substitute all positively inuenced satisfaction, which in turn positively impacted intentions
to reuse Airbnb (or comparable services). Numerous other constructs including the belief
that Airbnb promotes feelings of community belonging or reduces ones environmental
impact were not found to have signicant impacts. Priporas et al. (2017a) surveyed Airbnb
guests in Phuket and found service quality positively impacted satisfaction, and both
constructs in turn impacted loyalty. Liang et al. (2018a) surveyed North American Airbnb
users, examining both transaction-basedsatisfaction with the Airbnb purchase process
and experience-basedsatisfaction with the Airbnb accommodation experience, and found
transaction-based satisfaction was particularly important in inuencing both experience-
based satisfaction and repurchase intentions, which was a relationship partly mediated by
trust in the Airbnb hosts and the Airbnb company. Lee and Kim (2018b) surveyed USA
Airbnb users and determined that both perceived hedonic value and utilitarian value
positively impacted satisfaction, which in turn positively impacted loyalty, plus hedonic
value (but not utilitarian) had an additional direct impact on loyalty. Also, these
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relationships held even when taking customer involvement into account as a moderating
variable.
Taking a more theoretical approach, Wang and Jeong (2018) surveyed USA Airbnb users
with a model based on the Technology Acceptance Model and Innovation Diffusion Theory,
and found that Airbnb loyalty was signicantly impacted by both satisfaction (based on the
quality of amenities, and the hosts hospitality) and attitudes (based on perceived usefulness
of the Airbnb website, and trust in the Airbnb website, with personal innovativeness
serving as an antecedent for both). Also, Tussyadiah (2016) surveyed USA peer-to-peer
short-term rental (primarily Airbnb) users and found enjoyment, economic benets and
amenities all had a signicant positive impact on satisfaction, which in turn had a positive
impact on repurchase intentions. On the other hand, social benets and local benets were
not found to be signicant, and sustainability surprisingly had a negative impact on
satisfaction. Tussyadiah further compared entire home guests with private room guests and
found that perceived social benets promoted satisfaction in only the latter. Birinci et al.
(2018) took a slightly different approach by surveying both Airbnb and hotel users and
found that for both groups perceived authenticity inuenced satisfaction, which in turn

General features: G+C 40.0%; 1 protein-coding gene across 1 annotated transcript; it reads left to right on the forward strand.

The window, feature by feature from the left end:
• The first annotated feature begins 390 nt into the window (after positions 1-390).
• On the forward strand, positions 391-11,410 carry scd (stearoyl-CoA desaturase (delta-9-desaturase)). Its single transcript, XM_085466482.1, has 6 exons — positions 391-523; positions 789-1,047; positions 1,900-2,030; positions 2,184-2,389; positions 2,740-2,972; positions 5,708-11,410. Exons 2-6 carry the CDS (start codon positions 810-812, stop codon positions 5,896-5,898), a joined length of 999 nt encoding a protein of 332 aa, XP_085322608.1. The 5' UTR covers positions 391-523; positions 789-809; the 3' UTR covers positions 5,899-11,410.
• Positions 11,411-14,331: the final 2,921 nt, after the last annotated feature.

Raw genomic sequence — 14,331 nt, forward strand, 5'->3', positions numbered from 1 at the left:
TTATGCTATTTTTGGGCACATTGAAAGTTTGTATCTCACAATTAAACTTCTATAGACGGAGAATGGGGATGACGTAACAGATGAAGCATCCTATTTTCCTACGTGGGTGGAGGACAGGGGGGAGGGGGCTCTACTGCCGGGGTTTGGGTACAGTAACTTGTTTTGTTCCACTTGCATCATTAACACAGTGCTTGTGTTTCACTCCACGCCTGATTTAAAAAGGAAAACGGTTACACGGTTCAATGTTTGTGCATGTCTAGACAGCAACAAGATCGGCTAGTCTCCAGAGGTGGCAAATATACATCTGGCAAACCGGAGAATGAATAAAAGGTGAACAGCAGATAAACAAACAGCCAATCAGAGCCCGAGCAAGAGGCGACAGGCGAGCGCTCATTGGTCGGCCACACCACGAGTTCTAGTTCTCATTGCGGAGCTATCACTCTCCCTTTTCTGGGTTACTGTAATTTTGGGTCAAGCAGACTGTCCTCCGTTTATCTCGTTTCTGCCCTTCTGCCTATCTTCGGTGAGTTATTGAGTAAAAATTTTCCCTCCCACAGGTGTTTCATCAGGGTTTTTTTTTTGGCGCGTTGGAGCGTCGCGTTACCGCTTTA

inuenced repurchase intentions. Also, satisfaction was further predicted by safety/security
risk among Airbnb users, whereas time/convenience risk and product performance risk
were not signicant for either group.
Although the majority of Airbnb loyalty studies have used satisfaction as an antecedent
of loyalty, several have not. For example, Liang et al. (2018b) found use of electronic word-of-
mouth, price sensitivity, perceived value and perceived risk all signicantly impacted
repurchase intentions, with the latter two constructs also acting as a mediator for the initial
two constructs and for perceived authenticity. Additionally, Mao and Lyu (2017) surveyed
USA Airbnb users with constructs based on the Theory of Planned Behavior and Prospect
Theory, and found repurchase intentions were most strongly impacted by attitudes, which
were themselves most strongly impacted by unique experience expectations. Subjective
norms also exhibited a direct positive impact on repurchase intentions, yet perceived
behavioral control did not. Finally, Lalicic and Weismayer (2018) surveyed Airbnb users
and found Airbnb loyalty was signicantly impacted by the hosts service quality and the
enjoyment of social and authentic experiences, but was not impacted by perceived economic
benets or lack of risk.
Airbnb hosts
Hostsmotivations. As the research on Airbnb guests clearly demonstrates, Airbnb hosts
are a critical part of the Airbnb experience, plus they are essentially the foundation of the
Airbnb company, as without hosts there would be no Airbnb. Several studies have
investigated why individuals become Airbnb hosts, although this topic has received far less
attention than its guest equivalent. Like Airbnb guests, the hosts seem to be attracted by
both nancial and experiential benets. For example, Karlsson and Dolnicar (2016)
surveyed Australian hosts with an open-ended motivation question, and found answers t
into three primary categories income (covering expenses or earning additional money),
social interaction (enjoying meeting new people) and sharing (utilizing unused space and